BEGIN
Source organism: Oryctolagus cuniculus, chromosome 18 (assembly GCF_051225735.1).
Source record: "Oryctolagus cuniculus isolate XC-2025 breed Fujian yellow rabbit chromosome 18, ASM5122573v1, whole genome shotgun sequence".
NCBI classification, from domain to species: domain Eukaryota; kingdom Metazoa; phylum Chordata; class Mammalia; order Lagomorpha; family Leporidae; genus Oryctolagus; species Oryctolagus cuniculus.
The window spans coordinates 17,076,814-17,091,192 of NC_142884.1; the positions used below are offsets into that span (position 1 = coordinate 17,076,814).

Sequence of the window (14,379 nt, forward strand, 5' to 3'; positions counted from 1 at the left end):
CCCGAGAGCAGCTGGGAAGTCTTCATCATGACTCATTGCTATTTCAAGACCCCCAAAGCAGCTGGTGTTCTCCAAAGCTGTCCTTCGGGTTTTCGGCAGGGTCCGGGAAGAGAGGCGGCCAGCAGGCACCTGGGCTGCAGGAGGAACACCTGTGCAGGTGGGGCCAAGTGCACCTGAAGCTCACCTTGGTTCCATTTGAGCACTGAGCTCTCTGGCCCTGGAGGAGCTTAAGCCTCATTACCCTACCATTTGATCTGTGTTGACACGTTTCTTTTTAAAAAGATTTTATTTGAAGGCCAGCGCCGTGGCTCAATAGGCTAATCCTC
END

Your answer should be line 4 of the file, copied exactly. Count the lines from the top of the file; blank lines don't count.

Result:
The window spans coordinates 17,076,814-17,091,192 of NC_142884.1; the positions used below are offsets into that span (position 1 = coordinate 17,076,814).